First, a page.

IPCC Fourth Assessment Report: Climate Change 2007
Climate Change 2007: Working Group II: Impacts, Adaptation and Vulnerability


Climate change currently contributes to the global burden of disease and premature deaths (very high confidence).

Human beings are exposed to climate change through changing weather patterns (for example, more intense and frequent extreme events) and indirectly through changes in water, air, food quality and quantity, ecosystems, agriculture and economy. At this early stage the effects are small, but are projected to progressively increase in all countries and regions [8.4.1].

Projected trends in climate-change related exposures of importance to human health will have important consequences (high confidence).

Projected climate-change related exposures are likely to affect the health status of millions of people, particularly those with low adaptive capacity, through:

  • increases in malnutrition and consequent disorders, with implications for child growth and development;
  • increased deaths, disease and injury due to heatwaves, floods, storms, fires and droughts;
  • the increased burden of diarrhoeal disease;
  • mixed effects on the range (increases and decreases) and transmission potential of malaria in Africa;
  • the increased frequency of cardio-respiratory diseases due to higher concentrations of ground-level ozone related to climate change;
  • the altered spatial distribution of some infectious-disease vectors.

This is illustrated in Figure TS.9 [8.2.1, 8.4.1].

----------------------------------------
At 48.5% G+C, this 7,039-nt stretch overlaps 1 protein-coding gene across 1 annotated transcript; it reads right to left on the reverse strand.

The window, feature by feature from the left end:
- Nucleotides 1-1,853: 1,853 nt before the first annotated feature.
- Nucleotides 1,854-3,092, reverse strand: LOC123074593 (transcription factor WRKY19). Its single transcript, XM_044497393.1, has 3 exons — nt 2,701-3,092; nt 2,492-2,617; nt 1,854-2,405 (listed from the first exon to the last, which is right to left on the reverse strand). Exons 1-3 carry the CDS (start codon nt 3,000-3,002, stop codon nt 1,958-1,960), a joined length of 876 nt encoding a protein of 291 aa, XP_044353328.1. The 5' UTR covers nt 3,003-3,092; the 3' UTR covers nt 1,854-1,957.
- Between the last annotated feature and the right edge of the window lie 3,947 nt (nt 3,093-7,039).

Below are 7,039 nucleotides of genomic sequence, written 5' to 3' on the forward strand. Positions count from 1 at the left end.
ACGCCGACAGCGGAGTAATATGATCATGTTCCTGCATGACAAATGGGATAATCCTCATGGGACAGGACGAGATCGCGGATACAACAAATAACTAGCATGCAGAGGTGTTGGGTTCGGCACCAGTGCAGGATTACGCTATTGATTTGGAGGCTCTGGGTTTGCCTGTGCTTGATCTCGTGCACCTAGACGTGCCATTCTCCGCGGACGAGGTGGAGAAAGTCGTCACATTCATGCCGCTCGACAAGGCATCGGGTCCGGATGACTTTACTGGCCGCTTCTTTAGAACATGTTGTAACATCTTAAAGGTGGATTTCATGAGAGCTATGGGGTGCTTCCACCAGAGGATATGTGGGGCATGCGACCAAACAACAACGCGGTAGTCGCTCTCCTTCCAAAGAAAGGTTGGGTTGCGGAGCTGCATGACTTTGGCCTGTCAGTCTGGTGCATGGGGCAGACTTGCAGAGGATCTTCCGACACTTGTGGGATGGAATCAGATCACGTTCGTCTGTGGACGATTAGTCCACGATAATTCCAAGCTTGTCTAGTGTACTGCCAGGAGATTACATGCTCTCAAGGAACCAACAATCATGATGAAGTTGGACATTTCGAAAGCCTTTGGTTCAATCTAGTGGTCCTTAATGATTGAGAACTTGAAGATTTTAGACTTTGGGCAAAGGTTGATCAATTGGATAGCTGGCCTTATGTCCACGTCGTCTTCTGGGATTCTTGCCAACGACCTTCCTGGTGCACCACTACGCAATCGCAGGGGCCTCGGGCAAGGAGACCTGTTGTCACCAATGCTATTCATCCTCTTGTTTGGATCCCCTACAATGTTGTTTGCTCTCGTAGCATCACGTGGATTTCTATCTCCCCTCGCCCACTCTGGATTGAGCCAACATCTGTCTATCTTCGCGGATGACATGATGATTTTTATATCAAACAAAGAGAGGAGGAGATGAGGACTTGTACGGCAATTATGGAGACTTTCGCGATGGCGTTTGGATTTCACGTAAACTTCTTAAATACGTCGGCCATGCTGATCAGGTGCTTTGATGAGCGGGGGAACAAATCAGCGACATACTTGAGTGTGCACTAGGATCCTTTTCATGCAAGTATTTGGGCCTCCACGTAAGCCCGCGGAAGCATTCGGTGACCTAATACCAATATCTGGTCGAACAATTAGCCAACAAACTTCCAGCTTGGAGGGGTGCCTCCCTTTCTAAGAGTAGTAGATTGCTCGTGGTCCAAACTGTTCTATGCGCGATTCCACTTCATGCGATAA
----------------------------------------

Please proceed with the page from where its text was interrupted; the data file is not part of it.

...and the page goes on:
Figure TS.9

Figure TS.9. Direction and magnitude of change of selected health impacts of climate change.

Adaptive capacity needs to be improved everywhere (high confidence).

Impacts of recent hurricanes and heatwaves show that even high-income countries are not well prepared to cope with extreme weather events [8.2.1, 8.2.2].

Adverse health impacts will be greatest in low-income countries (high confidence).

Studies in temperate areas (mainly in industrialised countries) have shown that climate change is projected to bring some benefits, such as fewer deaths from cold exposure. Overall it is expected that these benefits will be outweighed by the negative health effects of rising temperatures worldwide, especially in developing countries. The balance of positive and negative health impacts will vary from one location to another, and will alter over time as temperatures continue to rise. Those at greater risk include, in all countries, the urban poor, the elderly and children, traditional societies, subsistence farmers, and coastal populations [8.1.1, 8.4.2, 8.6.1, 8.7].

Current national and international programmes and measures that aim to reduce the burdens of climate-sensitive health determinants and outcomes may need to be revised, reoriented and, in some regions, expanded to address the additional pressures of climate change (medium confidence).

This includes the consideration of climate-change related risks in disease monitoring and surveillance systems, health system planning, and preparedness. Many of the health outcomes are mediated through changes in the environment. Measures implemented in the water, agriculture, food and construction sectors can be designed to benefit human health [8.6, 8.7].

Economic development is an important component of adaptation, but on its own will not insulate the world’s population from disease and injury due to climate change (very high confidence).

Critically important will be the manner in which economic growth occurs, the distribution of the benefits of growth, and factors that directly shape the health of populations, such as education, health care, and public health infrastructure [8.3.2].